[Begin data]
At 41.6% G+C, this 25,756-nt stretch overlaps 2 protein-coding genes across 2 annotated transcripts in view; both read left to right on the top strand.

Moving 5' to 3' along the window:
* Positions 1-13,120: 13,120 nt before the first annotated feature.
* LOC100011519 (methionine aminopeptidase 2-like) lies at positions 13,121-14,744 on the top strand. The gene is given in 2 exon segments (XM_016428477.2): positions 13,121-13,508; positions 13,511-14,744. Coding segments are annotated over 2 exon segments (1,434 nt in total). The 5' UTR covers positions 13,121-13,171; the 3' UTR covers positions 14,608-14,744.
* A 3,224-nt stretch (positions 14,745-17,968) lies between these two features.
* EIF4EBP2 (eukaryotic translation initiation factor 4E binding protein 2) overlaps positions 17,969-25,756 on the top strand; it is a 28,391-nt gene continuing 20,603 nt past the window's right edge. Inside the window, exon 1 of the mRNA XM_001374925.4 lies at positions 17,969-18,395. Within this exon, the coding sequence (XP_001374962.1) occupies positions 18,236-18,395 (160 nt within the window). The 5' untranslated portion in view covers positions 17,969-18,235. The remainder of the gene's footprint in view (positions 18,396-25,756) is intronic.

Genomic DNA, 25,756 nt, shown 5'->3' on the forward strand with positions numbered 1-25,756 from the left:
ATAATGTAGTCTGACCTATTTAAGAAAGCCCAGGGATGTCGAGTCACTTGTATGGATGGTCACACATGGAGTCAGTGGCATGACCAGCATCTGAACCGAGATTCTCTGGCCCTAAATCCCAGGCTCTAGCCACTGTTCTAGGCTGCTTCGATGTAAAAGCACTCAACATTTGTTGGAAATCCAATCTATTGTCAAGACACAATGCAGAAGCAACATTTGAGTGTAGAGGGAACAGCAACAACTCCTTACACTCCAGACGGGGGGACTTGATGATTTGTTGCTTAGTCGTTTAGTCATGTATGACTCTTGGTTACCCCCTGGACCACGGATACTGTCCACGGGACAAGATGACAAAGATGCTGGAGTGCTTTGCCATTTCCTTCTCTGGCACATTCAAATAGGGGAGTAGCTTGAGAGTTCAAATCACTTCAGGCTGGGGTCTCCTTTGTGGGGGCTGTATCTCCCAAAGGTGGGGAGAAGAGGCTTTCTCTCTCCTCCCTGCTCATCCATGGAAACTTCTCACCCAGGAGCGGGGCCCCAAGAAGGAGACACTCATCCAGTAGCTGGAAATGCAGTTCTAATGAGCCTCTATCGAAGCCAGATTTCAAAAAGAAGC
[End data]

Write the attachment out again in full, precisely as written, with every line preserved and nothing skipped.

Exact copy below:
At 41.6% G+C, this 25,756-nt stretch overlaps 2 protein-coding genes across 2 annotated transcripts in view; both read left to right on the top strand.

Moving 5' to 3' along the window:
* Positions 1-13,120: 13,120 nt before the first annotated feature.
* LOC100011519 (methionine aminopeptidase 2-like) lies at positions 13,121-14,744 on the top strand. The gene is given in 2 exon segments (XM_016428477.2): positions 13,121-13,508; positions 13,511-14,744. Coding segments are annotated over 2 exon segments (1,434 nt in total). The 5' UTR covers positions 13,121-13,171; the 3' UTR covers positions 14,608-14,744.
* A 3,224-nt stretch (positions 14,745-17,968) lies between these two features.
* EIF4EBP2 (eukaryotic translation initiation factor 4E binding protein 2) overlaps positions 17,969-25,756 on the top strand; it is a 28,391-nt gene continuing 20,603 nt past the window's right edge. Inside the window, exon 1 of the mRNA XM_001374925.4 lies at positions 17,969-18,395. Within this exon, the coding sequence (XP_001374962.1) occupies positions 18,236-18,395 (160 nt within the window). The 5' untranslated portion in view covers positions 17,969-18,235. The remainder of the gene's footprint in view (positions 18,396-25,756) is intronic.

Genomic DNA, 25,756 nt, shown 5'->3' on the forward strand with positions numbered 1-25,756 from the left:
ATAATGTAGTCTGACCTATTTAAGAAAGCCCAGGGATGTCGAGTCACTTGTATGGATGGTCACACATGGAGTCAGTGGCATGACCAGCATCTGAACCGAGATTCTCTGGCCCTAAATCCCAGGCTCTAGCCACTGTTCTAGGCTGCTTCGATGTAAAAGCACTCAACATTTGTTGGAAATCCAATCTATTGTCAAGACACAATGCAGAAGCAACATTTGAGTGTAGAGGGAACAGCAACAACTCCTTACACTCCAGACGGGGGGACTTGATGATTTGTTGCTTAGTCGTTTAGTCATGTATGACTCTTGGTTACCCCCTGGACCACGGATACTGTCCACGGGACAAGATGACAAAGATGCTGGAGTGCTTTGCCATTTCCTTCTCTGGCACATTCAAATAGGGGAGTAGCTTGAGAGTTCAAATCACTTCAGGCTGGGGTCTCCTTTGTGGGGGCTGTATCTCCCAAAGGTGGGGAGAAGAGGCTTTCTCTCTCCTCCCTGCTCATCCATGGAAACTTCTCACCCAGGAGCGGGGCCCCAAGAAGGAGACACTCATCCAGTAGCTGGAAATGCAGTTCTAATGAGCCTCTATCGAAGCCAGATTTCAAAAAGAAGC